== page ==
Lead/Pre-Assembly Electrical (Former Employee) – Salt Lake City, UT – November 26, 2018
Pulled orders and built panels for trains as fast as I could build them. I was always under pressure to get the completed panels to the testing team. The hardest part of the job was the language difference and culture.
cool job understanding how state of the art trains have become.
Electrical Assembler (Former Employee) – Salt Lake City, UT – August 30, 2018
I worked here for over a year. I was recently fired for "sanitation in the work area." These guys are clean freaks to the white glove level, and it is a good thing somewhat. But I believe the real reason I was fired was because I have been missing a lot of work due to an injury that they couldn't work around. I would go in try my hardest but had to leave when my pain got so bad I couldn't even think. I was constantly informing the management that something was wrong and that I was seeking treatment but it seems it didn't matter to them. I can understand that I had issues but I was being quite clear and honest with them and trying to get better.
Other than that, the "peons" of this company are great. Most everyone is friendly with one another and everyone does their best to do their job.
The management, on the other hand, feels almost racist to their US employees. Especially because the swiss employees are paid more, get more vacation and have more "stay power" for lack of a better term. The meetings that are held on Fridays are just "We did great this week, but you guys suck and need to pick up the slack that is cause by no fault of your own."
The benefits and insurance are pretty good though. Especially the AFLAC they offer.
People you work with are friendly and professional. Makes it easy to get through the work day.
Management, procurement, and policies are volatile and change frequently with little to no clarity.
Electronic Assembler (Current Employee) – Salt Lake City, UT – August 29, 2018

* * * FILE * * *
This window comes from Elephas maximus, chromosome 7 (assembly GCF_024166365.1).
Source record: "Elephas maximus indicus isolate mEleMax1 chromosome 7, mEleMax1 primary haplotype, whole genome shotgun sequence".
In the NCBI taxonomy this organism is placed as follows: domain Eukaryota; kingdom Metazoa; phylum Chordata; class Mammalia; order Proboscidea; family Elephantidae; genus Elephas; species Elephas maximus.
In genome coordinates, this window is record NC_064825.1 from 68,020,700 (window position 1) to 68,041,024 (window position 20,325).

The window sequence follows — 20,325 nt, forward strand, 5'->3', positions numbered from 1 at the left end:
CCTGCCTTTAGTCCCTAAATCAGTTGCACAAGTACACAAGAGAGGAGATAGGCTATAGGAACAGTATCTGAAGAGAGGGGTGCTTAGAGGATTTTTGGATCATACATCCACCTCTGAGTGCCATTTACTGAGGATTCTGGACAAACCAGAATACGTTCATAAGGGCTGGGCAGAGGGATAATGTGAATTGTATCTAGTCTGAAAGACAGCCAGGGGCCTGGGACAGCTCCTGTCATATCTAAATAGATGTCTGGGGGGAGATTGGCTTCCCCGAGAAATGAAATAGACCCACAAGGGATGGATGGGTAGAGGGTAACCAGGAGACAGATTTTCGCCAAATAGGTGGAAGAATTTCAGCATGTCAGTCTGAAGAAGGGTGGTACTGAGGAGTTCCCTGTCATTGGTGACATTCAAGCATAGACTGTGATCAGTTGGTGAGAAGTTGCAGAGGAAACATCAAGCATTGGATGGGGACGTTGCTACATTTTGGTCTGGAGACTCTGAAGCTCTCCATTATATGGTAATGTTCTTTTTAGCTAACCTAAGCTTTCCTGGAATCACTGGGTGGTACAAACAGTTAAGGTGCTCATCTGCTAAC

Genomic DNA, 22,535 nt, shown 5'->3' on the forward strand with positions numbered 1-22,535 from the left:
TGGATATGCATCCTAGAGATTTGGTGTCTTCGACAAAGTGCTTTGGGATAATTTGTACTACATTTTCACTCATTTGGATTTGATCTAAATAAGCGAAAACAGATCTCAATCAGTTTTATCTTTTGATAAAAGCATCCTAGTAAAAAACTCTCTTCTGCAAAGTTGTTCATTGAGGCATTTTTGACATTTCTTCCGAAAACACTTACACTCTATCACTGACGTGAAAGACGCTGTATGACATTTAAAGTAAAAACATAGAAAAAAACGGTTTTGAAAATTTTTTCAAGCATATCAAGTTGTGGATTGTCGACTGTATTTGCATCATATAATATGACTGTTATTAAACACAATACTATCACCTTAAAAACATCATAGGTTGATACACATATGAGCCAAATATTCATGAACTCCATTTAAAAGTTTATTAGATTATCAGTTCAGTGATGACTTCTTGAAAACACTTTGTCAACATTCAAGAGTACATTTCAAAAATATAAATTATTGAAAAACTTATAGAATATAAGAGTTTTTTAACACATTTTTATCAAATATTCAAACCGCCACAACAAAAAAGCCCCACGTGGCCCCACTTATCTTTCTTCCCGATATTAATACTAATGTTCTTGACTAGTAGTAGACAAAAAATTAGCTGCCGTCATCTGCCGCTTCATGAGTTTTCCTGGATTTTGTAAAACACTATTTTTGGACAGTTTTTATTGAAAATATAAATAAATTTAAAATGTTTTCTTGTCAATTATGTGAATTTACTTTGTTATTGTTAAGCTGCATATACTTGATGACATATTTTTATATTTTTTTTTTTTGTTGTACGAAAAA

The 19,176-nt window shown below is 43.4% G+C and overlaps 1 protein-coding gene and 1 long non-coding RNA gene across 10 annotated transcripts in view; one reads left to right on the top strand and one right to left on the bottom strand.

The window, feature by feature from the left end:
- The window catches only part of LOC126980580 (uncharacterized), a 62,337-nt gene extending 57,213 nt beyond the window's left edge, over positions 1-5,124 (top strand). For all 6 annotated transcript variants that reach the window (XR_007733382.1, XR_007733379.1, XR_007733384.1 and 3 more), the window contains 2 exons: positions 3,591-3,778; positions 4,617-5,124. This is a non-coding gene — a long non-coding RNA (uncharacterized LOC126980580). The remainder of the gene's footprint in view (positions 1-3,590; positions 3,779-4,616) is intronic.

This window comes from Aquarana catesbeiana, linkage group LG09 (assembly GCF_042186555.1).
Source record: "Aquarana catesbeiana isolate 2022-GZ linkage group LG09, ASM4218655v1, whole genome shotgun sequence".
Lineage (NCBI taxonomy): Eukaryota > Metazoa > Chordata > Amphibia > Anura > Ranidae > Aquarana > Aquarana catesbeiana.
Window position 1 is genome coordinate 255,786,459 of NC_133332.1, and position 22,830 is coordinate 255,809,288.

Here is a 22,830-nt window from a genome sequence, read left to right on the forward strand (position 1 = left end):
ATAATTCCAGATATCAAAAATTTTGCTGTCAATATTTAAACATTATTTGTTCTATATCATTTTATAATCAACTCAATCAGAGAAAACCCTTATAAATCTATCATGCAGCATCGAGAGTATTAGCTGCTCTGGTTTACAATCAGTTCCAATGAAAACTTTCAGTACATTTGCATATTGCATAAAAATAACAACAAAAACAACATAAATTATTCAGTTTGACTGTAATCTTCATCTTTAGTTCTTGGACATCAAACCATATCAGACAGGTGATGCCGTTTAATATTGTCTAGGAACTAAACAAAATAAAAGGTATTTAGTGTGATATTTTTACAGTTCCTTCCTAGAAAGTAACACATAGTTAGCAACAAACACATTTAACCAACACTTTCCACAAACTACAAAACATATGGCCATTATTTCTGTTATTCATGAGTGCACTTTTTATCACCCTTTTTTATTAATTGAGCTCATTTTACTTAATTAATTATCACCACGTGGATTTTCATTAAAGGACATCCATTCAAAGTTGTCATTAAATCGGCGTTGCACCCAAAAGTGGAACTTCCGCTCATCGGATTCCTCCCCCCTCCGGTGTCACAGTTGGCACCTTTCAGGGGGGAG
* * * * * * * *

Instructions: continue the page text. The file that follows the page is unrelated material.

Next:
Study and understand the Swiss culture before going to apply. I hope your German is on par. There was a lot of clash between the americans because we have our way of doing things, and it overall was pretty stressful and unfriendly environment.
Assembler (Former Employee) – Salt Lake City, UT – June 13, 2018
Upper management is worst ever experienced. Complete chaos and little-to-no training. Fraternization within company obvious and management was benefiting. Hired veterans and told them they had no room for advancement paying half the salary of foreign co-workers. The middle management are mostly foreigners unwilling to help their teams since they struggle with English communication. Spent majority of the time searching for proper parts/tools/equipment. Little regard to OSHA standards or proper PPE. Overall a real “train wreck” of a company.
Mechanic (Former Employee) – Salt Lake City, UT – February 25, 2018
They came to the United States expecting employees to already know how to build trains, really who knows how to. Some of the Swiss would be helpful and take the time to make sure that you understand the job, but others would throw you in and expect you just to know. Management, particularly the production manager, would have a meeting with the production staff every Friday and tell us how badly we sucked and we need work more and not to scratch the train, as we are trying to assemble it. In short, they expect absolut perfection and give you no idea how to do it.
Electrician (Current Employee) – Salt Lake City, UT – September 6, 2017
The Language barrier was very strong and hard to work with. Everything was all in German. If you know German your good to go If not its very hard to work with, you spend more time decoding the German than getting work done.